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Consumer Law: ThePopTort
Florida Homeowners Insurance Blues
By Joe Consumer
Back in 2006, Americans for Insurance Reform, a project of the Center for Justice & Democracy, wrote a study called At The Tipping Point: The Homeowner Insurance Mess In Florida And How To Fix It, prompted by the abandonment of private insurers from the state as they dumped risk to guarantee even higher profits, resulting in the massive cancellation of homeowners policies in that state. (Not that Florida is alone. Just last week, State Farm announced that it will no longer renew home insurance for 11,000 Texas homeowners living near coastal areas.)
AIR noted back then:
Hundreds of thousands of policyholders in high-risk areas [were being] dumped into the post-[Hurricane] Andrew state-run ?insurer of last resort.? The company, Citizens Property Insurance Corp (the result of a merger between Florida Windstorm Underwriting Association and Florida Residential Property Joint Underwriting Association) has seen astronomical rate hikes. And while policyholders in high-risk areas are dumped into this system, private insurers keep the lower risks for themselves. Said [Bill Newton of the Florida Consumer Action Network], ?The state high risk pool takes the windstorm risk in those areas, and the insurers just take the balance of the risk [in less risky areas]. That deprives the state of the profits from the more lucrative part of the business.? Citizens now faces a $1.8 billon deficit.
Look, we have some sympathy for the position the private insurance market has put Citizens in. If you read Tipping Point, you will see very innovative solutions to this mess. But our sympathy only goes so far. Wait ?til you hear this.
Apparently, according to a lawsuit just filed against Citizens (asking for class action status), Citizens ?uses a computer program called Value360 to calculate the ?replacement cost? for homes if they are damaged or destroyed, a figure that determines how much coverage a homeowner has to buy on his house. According to the lawsuit, the program churns out cost calculations that are as much as double what the homes are actually worth ? resulting in skyrocketing premiums.?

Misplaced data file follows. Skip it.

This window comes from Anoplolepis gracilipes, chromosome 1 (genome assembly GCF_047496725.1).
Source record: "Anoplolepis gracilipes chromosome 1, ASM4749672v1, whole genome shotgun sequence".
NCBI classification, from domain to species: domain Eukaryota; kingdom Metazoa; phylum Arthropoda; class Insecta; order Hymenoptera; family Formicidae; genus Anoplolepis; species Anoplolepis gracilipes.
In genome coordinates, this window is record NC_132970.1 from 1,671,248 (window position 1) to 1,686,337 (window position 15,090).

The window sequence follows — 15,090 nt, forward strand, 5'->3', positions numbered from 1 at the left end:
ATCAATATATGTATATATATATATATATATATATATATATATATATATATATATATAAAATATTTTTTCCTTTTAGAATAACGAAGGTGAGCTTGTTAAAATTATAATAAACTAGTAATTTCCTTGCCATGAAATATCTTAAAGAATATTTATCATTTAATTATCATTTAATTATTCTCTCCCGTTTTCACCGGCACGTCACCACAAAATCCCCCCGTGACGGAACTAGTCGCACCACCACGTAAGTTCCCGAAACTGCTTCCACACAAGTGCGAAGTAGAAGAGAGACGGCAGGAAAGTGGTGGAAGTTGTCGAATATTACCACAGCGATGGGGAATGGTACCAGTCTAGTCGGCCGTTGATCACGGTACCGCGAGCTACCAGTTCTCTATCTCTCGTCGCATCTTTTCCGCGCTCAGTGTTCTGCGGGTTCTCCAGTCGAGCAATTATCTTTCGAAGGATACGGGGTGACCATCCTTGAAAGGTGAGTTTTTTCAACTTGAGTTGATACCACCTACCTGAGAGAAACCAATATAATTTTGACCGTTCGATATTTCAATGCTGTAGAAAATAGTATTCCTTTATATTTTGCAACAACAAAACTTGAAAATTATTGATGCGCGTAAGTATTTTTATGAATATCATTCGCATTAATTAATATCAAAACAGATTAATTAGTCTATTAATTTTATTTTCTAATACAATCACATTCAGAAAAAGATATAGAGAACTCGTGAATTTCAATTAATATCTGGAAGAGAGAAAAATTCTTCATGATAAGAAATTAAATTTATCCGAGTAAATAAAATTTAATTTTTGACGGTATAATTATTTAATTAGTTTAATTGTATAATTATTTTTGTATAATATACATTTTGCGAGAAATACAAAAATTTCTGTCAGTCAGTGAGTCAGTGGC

Joe Freitas, a New Port Richey man who is the lead plaintiff, bought a house for $109,000 in 2011. When he and his wife closed on the property, they had a policy that covered $139,000 in damages and cost $917 per year. But 30 days later, their insurance agent said Citizens would not insure them unless they paid for a $236,700 policy ? with a yearly premium of $1,846. "It changed the way we were going to live our lives," Freitas, 44, said at a news conference.
Ruth Lauro, an 82-year-old Citizens' policyholder also from New Port Richey who lost her job in October, said she's in the same boat. Her house, which attorneys said was worth $50,000, was given a replacement value of $125,000. Lauro, whose only income is $637 a month from Social Security, said she's having trouble making ends meet. "I'm tired of eating rice," she said.
The suit is filed against both Citizens and Utah-based Xactware Solutions, which created the Value360 program. What else do we know about this Value360 program?
Well, as reported by the Orlando Sentinel over the weekend,
Value360 is an estimating software program sold by Insurance Services Office. Rebuilding costs determine how much coverage a homeowner has to buy for the main structure of the home, the largest part of a typical policy.
Mike Fulton, an assistant vice president of the ISO subsidiary that produces 360Value, said the scrutiny is welcome: "We are confident this review will ... show that 360Value is the most closely aligned with the actual insurance-repair market."
Americans for Insurance Reform, a national coalition of consumer advocacy and nonprofit groups, recently produced a report that criticized regulators for allowing insurers to base rates on data from ISO, alleging it's "industry-controlled" because it was formed by the industry before spinning off into a private company.
(That AIR report would be here.)
Citizens is supposed to offer ?affordable property insurance? to homeowners when private insurers are unwilling to do. Clearly, like the rest of the insurnce industry, Citizens has lost its way.
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